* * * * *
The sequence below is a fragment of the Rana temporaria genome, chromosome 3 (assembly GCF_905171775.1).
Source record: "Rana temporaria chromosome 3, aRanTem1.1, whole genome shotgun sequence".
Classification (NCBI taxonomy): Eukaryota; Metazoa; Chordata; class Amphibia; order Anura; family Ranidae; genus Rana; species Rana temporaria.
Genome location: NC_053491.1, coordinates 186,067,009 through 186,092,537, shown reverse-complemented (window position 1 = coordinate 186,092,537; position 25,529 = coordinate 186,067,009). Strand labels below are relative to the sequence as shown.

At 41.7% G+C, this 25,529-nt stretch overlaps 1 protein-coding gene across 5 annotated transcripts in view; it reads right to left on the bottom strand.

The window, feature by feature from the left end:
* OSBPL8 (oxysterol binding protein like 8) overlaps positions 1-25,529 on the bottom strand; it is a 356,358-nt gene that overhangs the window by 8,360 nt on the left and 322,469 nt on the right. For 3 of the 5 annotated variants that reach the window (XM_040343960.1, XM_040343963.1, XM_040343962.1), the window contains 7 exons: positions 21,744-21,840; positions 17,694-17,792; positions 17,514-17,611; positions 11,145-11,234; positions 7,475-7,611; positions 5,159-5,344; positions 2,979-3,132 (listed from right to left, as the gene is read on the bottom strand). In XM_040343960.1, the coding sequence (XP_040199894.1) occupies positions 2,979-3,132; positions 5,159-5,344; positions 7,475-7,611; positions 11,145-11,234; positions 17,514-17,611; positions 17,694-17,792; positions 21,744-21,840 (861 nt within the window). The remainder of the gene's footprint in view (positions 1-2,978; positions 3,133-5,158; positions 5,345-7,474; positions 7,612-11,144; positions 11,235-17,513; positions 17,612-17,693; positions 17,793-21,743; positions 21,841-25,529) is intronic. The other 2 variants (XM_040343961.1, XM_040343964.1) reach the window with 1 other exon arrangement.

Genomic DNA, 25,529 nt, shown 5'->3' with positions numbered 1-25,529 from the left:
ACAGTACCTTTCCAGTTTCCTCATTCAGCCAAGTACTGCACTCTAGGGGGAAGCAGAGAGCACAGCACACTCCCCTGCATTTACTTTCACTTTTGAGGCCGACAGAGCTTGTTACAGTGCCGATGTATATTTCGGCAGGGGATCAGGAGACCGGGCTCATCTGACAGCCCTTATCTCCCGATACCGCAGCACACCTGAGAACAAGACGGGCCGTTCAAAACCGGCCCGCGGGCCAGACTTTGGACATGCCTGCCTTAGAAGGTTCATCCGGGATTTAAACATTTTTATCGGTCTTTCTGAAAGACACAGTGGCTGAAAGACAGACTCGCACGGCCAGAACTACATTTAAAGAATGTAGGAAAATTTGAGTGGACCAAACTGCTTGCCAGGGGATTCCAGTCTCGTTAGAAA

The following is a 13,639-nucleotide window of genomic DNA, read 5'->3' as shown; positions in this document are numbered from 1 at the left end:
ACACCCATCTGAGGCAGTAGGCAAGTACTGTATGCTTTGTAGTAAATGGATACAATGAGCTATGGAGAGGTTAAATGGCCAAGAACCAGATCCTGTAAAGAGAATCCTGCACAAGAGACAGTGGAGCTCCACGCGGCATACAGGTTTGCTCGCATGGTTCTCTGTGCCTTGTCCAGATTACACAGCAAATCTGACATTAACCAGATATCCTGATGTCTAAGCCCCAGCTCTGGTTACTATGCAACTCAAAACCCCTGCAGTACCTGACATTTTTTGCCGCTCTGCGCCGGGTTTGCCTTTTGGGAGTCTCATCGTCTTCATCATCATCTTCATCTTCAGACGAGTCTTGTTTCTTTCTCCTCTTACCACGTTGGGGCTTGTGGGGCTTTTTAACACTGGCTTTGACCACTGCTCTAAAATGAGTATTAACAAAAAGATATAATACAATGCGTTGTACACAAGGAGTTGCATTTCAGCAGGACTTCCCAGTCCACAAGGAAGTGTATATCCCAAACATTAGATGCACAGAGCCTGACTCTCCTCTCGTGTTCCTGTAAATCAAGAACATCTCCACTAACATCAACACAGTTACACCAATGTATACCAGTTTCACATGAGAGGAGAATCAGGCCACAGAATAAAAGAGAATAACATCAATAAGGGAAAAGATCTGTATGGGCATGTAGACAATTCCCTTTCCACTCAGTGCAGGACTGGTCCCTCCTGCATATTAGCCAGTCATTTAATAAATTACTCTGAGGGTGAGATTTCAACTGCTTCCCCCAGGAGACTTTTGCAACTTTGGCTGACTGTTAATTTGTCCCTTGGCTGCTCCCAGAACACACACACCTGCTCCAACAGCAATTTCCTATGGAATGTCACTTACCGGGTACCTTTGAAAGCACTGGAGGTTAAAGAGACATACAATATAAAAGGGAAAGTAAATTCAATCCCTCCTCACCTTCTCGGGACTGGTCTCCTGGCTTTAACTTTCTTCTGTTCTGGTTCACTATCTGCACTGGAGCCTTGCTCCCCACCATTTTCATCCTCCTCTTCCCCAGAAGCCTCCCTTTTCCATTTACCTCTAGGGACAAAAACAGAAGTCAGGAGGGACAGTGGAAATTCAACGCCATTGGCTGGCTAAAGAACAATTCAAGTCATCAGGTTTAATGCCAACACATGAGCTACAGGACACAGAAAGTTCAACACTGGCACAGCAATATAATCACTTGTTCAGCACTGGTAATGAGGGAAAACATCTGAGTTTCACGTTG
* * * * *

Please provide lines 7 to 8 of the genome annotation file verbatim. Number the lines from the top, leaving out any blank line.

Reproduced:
* OSBPL8 (oxysterol binding protein like 8) overlaps positions 1-25,529 on the bottom strand; it is a 356,358-nt gene that overhangs the window by 8,360 nt on the left and 322,469 nt on the right. For 3 of the 5 annotated variants that reach the window (XM_040343960.1, XM_040343963.1, XM_040343962.1), the window contains 7 exons: positions 21,744-21,840; positions 17,694-17,792; positions 17,514-17,611; positions 11,145-11,234; positions 7,475-7,611; positions 5,159-5,344; positions 2,979-3,132 (listed from right to left, as the gene is read on the bottom strand). In XM_040343960.1, the coding sequence (XP_040199894.1) occupies positions 2,979-3,132; positions 5,159-5,344; positions 7,475-7,611; positions 11,145-11,234; positions 17,514-17,611; positions 17,694-17,792; positions 21,744-21,840 (861 nt within the window). The remainder of the gene's footprint in view (positions 1-2,978; positions 3,133-5,158; positions 5,345-7,474; positions 7,612-11,144; positions 11,235-17,513; positions 17,612-17,693; positions 17,793-21,743; positions 21,841-25,529) is intronic. The other 2 variants (XM_040343961.1, XM_040343964.1) reach the window with 1 other exon arrangement.

Genomic DNA, 25,529 nt, shown 5'->3' with positions numbered 1-25,529 from the left: